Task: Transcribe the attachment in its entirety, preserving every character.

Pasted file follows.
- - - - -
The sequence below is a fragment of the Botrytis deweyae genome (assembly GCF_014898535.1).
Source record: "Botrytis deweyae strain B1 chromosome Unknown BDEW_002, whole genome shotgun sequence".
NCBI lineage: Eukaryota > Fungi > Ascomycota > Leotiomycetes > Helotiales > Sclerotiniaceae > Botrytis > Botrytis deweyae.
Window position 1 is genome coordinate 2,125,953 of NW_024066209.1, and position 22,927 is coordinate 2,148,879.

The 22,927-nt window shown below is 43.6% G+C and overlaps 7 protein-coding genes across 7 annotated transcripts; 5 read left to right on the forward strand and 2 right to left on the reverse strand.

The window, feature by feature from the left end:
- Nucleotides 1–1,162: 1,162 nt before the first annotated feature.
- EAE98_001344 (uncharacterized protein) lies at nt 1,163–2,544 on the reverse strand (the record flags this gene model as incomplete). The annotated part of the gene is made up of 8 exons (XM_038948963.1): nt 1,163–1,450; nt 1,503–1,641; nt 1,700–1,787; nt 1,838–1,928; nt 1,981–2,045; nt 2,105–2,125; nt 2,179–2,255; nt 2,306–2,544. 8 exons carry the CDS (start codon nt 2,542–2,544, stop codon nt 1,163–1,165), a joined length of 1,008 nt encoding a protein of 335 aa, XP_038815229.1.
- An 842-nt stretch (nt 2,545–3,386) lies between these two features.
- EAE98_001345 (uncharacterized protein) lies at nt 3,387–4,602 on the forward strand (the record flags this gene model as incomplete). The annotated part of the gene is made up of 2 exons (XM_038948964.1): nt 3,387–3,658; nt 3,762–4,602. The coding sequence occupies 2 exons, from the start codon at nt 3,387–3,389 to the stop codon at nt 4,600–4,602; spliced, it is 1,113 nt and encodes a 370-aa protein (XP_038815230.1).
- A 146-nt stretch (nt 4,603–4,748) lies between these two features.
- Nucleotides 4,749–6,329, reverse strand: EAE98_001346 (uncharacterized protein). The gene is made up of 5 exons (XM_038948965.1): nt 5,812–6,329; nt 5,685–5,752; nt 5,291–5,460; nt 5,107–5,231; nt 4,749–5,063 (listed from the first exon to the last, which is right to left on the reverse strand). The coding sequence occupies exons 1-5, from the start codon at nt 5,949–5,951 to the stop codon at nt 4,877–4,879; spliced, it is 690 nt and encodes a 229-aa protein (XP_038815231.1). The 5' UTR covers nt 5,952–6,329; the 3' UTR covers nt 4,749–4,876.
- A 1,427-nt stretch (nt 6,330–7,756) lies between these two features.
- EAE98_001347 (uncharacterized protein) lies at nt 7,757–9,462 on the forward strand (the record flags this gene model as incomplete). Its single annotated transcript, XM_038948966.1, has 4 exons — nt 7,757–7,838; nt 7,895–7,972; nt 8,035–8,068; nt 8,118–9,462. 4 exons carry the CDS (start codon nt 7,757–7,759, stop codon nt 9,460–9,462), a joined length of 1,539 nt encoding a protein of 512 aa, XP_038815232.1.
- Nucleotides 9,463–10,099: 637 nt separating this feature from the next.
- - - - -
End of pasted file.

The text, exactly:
The sequence below is a fragment of the Botrytis deweyae genome (assembly GCF_014898535.1).
Source record: "Botrytis deweyae strain B1 chromosome Unknown BDEW_002, whole genome shotgun sequence".
NCBI lineage: Eukaryota > Fungi > Ascomycota > Leotiomycetes > Helotiales > Sclerotiniaceae > Botrytis > Botrytis deweyae.
Window position 1 is genome coordinate 2,125,953 of NW_024066209.1, and position 22,927 is coordinate 2,148,879.

The 22,927-nt window shown below is 43.6% G+C and overlaps 7 protein-coding genes across 7 annotated transcripts; 5 read left to right on the forward strand and 2 right to left on the reverse strand.

The window, feature by feature from the left end:
- Nucleotides 1–1,162: 1,162 nt before the first annotated feature.
- EAE98_001344 (uncharacterized protein) lies at nt 1,163–2,544 on the reverse strand (the record flags this gene model as incomplete). The annotated part of the gene is made up of 8 exons (XM_038948963.1): nt 1,163–1,450; nt 1,503–1,641; nt 1,700–1,787; nt 1,838–1,928; nt 1,981–2,045; nt 2,105–2,125; nt 2,179–2,255; nt 2,306–2,544. 8 exons carry the CDS (start codon nt 2,542–2,544, stop codon nt 1,163–1,165), a joined length of 1,008 nt encoding a protein of 335 aa, XP_038815229.1.
- An 842-nt stretch (nt 2,545–3,386) lies between these two features.
- EAE98_001345 (uncharacterized protein) lies at nt 3,387–4,602 on the forward strand (the record flags this gene model as incomplete). The annotated part of the gene is made up of 2 exons (XM_038948964.1): nt 3,387–3,658; nt 3,762–4,602. The coding sequence occupies 2 exons, from the start codon at nt 3,387–3,389 to the stop codon at nt 4,600–4,602; spliced, it is 1,113 nt and encodes a 370-aa protein (XP_038815230.1).
- A 146-nt stretch (nt 4,603–4,748) lies between these two features.
- Nucleotides 4,749–6,329, reverse strand: EAE98_001346 (uncharacterized protein). The gene is made up of 5 exons (XM_038948965.1): nt 5,812–6,329; nt 5,685–5,752; nt 5,291–5,460; nt 5,107–5,231; nt 4,749–5,063 (listed from the first exon to the last, which is right to left on the reverse strand). The coding sequence occupies exons 1-5, from the start codon at nt 5,949–5,951 to the stop codon at nt 4,877–4,879; spliced, it is 690 nt and encodes a 229-aa protein (XP_038815231.1). The 5' UTR covers nt 5,952–6,329; the 3' UTR covers nt 4,749–4,876.
- A 1,427-nt stretch (nt 6,330–7,756) lies between these two features.
- EAE98_001347 (uncharacterized protein) lies at nt 7,757–9,462 on the forward strand (the record flags this gene model as incomplete). Its single annotated transcript, XM_038948966.1, has 4 exons — nt 7,757–7,838; nt 7,895–7,972; nt 8,035–8,068; nt 8,118–9,462. 4 exons carry the CDS (start codon nt 7,757–7,759, stop codon nt 9,460–9,462), a joined length of 1,539 nt encoding a protein of 512 aa, XP_038815232.1.
- Nucleotides 9,463–10,099: 637 nt separating this feature from the next.